• Consumer outlook expected to rise to 80.8 in January.
  • Employment recovered to 49,000 in January from -227,000.
  • Dollar New Year improvement banking on a US recovery.

American consumer sentiment has been stalled for the past four months blocked by ebbing job creation brought on by rising viral counts and business closures.

The Michigan Consumer Sentiment Index is forecast to rise to 80.8 in February from 79 in January. It would be the best pandemic result since the brief high of 81.8 in October. The index remains far from its February level of 101 and from the second half 2020 average of 97.6.

Michigan Consumer Sentiment


Employment and sentiment

Consumer sentiment is tied to the labor market. When jobs are plentiful and new work is easy to find, American are happy. Retail Sales and consumption in general are derivatives of consumer attitudes not the source.

The year before the pandemic saw the lowest American unemployment in half-a century and consequently the highest sustained consumer sentiment reading in twenty years.

February's unemployment rate of 3.5% (U-3) was the lowest in 49 years, the jobless claims average of 211,400 came at the end of two years of unprecedented success for the labor market.

Unemployment Rate, U-3



The Consumer Sentiment recovery in October, mentioned above, after July's low of 72.5 was based on the promising pandemic and labor markets pictures at the end of the third quarter. That optimism was not borne out and the impact on sentiment was predictable.

Initial Jobless Claims and Payrolls

Under the goad of the December lockdown in California, the Union's largest state economy, and elevated restrictions elsewhere, claims rose from 740,5000 in November to 837,500 in December. Payrolls followed the lead falling from 336,000 to -227,000, the first outright loss of employment since April.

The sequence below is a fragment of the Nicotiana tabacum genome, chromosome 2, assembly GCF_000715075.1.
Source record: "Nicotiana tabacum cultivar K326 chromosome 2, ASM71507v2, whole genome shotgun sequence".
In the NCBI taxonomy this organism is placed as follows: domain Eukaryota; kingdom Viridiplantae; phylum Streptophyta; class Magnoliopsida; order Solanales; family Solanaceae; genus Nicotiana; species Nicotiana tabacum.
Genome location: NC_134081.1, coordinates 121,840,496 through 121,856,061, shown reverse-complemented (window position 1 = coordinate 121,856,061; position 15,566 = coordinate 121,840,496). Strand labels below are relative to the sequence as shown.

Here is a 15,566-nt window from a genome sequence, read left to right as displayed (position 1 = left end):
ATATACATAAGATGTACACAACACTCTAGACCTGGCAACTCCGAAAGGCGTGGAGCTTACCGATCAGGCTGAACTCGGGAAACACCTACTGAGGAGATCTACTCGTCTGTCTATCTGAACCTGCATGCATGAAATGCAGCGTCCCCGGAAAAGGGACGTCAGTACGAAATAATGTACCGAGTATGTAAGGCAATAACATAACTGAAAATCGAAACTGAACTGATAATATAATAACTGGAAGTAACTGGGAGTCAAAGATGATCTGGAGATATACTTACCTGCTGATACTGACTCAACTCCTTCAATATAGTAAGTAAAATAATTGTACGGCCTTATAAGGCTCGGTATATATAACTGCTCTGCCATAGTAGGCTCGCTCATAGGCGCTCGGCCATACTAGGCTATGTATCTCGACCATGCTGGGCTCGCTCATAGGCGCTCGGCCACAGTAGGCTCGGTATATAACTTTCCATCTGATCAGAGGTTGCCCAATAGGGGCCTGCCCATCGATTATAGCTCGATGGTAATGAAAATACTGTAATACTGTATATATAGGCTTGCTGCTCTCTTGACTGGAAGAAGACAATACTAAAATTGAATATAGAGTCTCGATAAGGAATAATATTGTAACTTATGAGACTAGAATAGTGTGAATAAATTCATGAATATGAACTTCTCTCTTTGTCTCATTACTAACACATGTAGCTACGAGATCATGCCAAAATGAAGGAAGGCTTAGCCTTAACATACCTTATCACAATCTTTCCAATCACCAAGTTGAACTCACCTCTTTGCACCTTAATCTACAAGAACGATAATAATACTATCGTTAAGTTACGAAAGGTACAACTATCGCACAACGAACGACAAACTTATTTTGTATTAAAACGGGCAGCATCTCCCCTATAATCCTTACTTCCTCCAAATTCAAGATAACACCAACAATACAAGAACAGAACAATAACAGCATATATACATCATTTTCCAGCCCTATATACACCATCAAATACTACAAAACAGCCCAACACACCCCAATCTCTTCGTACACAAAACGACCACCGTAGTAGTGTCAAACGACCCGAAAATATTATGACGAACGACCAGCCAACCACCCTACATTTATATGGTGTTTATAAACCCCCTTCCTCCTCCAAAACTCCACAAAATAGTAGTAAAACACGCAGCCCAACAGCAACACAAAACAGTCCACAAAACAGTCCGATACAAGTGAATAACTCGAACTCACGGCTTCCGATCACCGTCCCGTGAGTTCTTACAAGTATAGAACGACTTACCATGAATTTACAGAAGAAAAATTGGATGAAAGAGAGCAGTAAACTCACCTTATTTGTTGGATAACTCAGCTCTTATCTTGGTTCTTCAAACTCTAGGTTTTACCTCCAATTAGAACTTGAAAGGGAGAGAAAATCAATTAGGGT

The very modest NFP recovery in January to 49,000, a total still to be revised, was not sufficient to inspire a change in sentiment. When the final accounting for January is released on March 5 with the February payrolls, it may end up on either side of zero. The adjustment to December subtracted 87,000 to -227,000 and the addition to November added 91,000 to 336,000.

Nonfarm Payrolls



The US consumer is behaving logically.

Until job creation resumes on a scale large enough to make a dent in the 11.1% underemployment rate and return many of the 10-12 million idle to work, consumer attitudes will remain depressed. Having been disappointed once by the aborted recovery in the fourth quarter, people are likely to wait for sustained evidence that the labor market and the economy are healing before they start to regain their optimism.

Currency traders are in the same position. They are waiting for proof that the US has surmounted the fall and winter pandemic and returned to strong labor market growth. Lower claims may assist that notion but it will take several weeks of declining layoffs to cement the information into conviction.

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